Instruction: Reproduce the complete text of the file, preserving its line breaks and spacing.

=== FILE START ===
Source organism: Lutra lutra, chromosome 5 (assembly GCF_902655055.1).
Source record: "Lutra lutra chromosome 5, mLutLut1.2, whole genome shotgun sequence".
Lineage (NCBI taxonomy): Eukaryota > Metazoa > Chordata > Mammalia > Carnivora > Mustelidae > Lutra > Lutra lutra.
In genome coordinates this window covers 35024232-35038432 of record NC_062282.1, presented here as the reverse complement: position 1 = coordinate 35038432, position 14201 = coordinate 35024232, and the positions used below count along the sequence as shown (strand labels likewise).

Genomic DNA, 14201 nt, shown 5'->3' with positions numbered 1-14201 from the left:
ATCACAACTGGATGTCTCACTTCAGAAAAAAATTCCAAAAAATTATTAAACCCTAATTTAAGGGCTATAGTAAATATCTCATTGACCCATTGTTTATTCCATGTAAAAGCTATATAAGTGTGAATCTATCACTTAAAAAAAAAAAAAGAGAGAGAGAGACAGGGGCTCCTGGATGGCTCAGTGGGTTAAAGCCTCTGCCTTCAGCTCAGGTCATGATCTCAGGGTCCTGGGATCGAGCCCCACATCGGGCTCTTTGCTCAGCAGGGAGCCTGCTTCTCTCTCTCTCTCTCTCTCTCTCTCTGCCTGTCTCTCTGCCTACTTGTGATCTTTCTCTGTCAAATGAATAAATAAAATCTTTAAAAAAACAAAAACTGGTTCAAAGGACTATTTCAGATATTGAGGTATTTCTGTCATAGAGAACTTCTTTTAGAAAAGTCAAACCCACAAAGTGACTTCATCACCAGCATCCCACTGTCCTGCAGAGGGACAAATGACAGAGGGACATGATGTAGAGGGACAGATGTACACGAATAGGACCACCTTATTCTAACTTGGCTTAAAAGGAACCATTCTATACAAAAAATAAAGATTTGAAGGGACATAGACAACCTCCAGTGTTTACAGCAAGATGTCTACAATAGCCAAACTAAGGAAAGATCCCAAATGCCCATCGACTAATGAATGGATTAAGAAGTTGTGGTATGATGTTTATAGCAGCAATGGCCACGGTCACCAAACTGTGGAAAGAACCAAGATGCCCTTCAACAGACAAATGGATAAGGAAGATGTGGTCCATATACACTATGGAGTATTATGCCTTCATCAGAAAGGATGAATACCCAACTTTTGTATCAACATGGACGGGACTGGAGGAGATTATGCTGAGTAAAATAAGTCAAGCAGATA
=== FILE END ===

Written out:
Source organism: Lutra lutra, chromosome 5 (assembly GCF_902655055.1).
Source record: "Lutra lutra chromosome 5, mLutLut1.2, whole genome shotgun sequence".
Lineage (NCBI taxonomy): Eukaryota > Metazoa > Chordata > Mammalia > Carnivora > Mustelidae > Lutra > Lutra lutra.
In genome coordinates this window covers 35024232-35038432 of record NC_062282.1, presented here as the reverse complement: position 1 = coordinate 35038432, position 14201 = coordinate 35024232, and the positions used below count along the sequence as shown (strand labels likewise).

Genomic DNA, 14201 nt, shown 5'->3' with positions numbered 1-14201 from the left:
ATCACAACTGGATGTCTCACTTCAGAAAAAAATTCCAAAAAATTATTAAACCCTAATTTAAGGGCTATAGTAAATATCTCATTGACCCATTGTTTATTCCATGTAAAAGCTATATAAGTGTGAATCTATCACTTAAAAAAAAAAAAAGAGAGAGAGAGACAGGGGCTCCTGGATGGCTCAGTGGGTTAAAGCCTCTGCCTTCAGCTCAGGTCATGATCTCAGGGTCCTGGGATCGAGCCCCACATCGGGCTCTTTGCTCAGCAGGGAGCCTGCTTCTCTCTCTCTCTCTCTCTCTCTCTCTGCCTGTCTCTCTGCCTACTTGTGATCTTTCTCTGTCAAATGAATAAATAAAATCTTTAAAAAAACAAAAACTGGTTCAAAGGACTATTTCAGATATTGAGGTATTTCTGTCATAGAGAACTTCTTTTAGAAAAGTCAAACCCACAAAGTGACTTCATCACCAGCATCCCACTGTCCTGCAGAGGGACAAATGACAGAGGGACATGATGTAGAGGGACAGATGTACACGAATAGGACCACCTTATTCTAACTTGGCTTAAAAGGAACCATTCTATACAAAAAATAAAGATTTGAAGGGACATAGACAACCTCCAGTGTTTACAGCAAGATGTCTACAATAGCCAAACTAAGGAAAGATCCCAAATGCCCATCGACTAATGAATGGATTAAGAAGTTGTGGTATGATGTTTATAGCAGCAATGGCCACGGTCACCAAACTGTGGAAAGAACCAAGATGCCCTTCAACAGACAAATGGATAAGGAAGATGTGGTCCATATACACTATGGAGTATTATGCCTTCATCAGAAAGGATGAATACCCAACTTTTGTATCAACATGGACGGGACTGGAGGAGATTATGCTGAGTAAAATAAGTCAAGCAGATA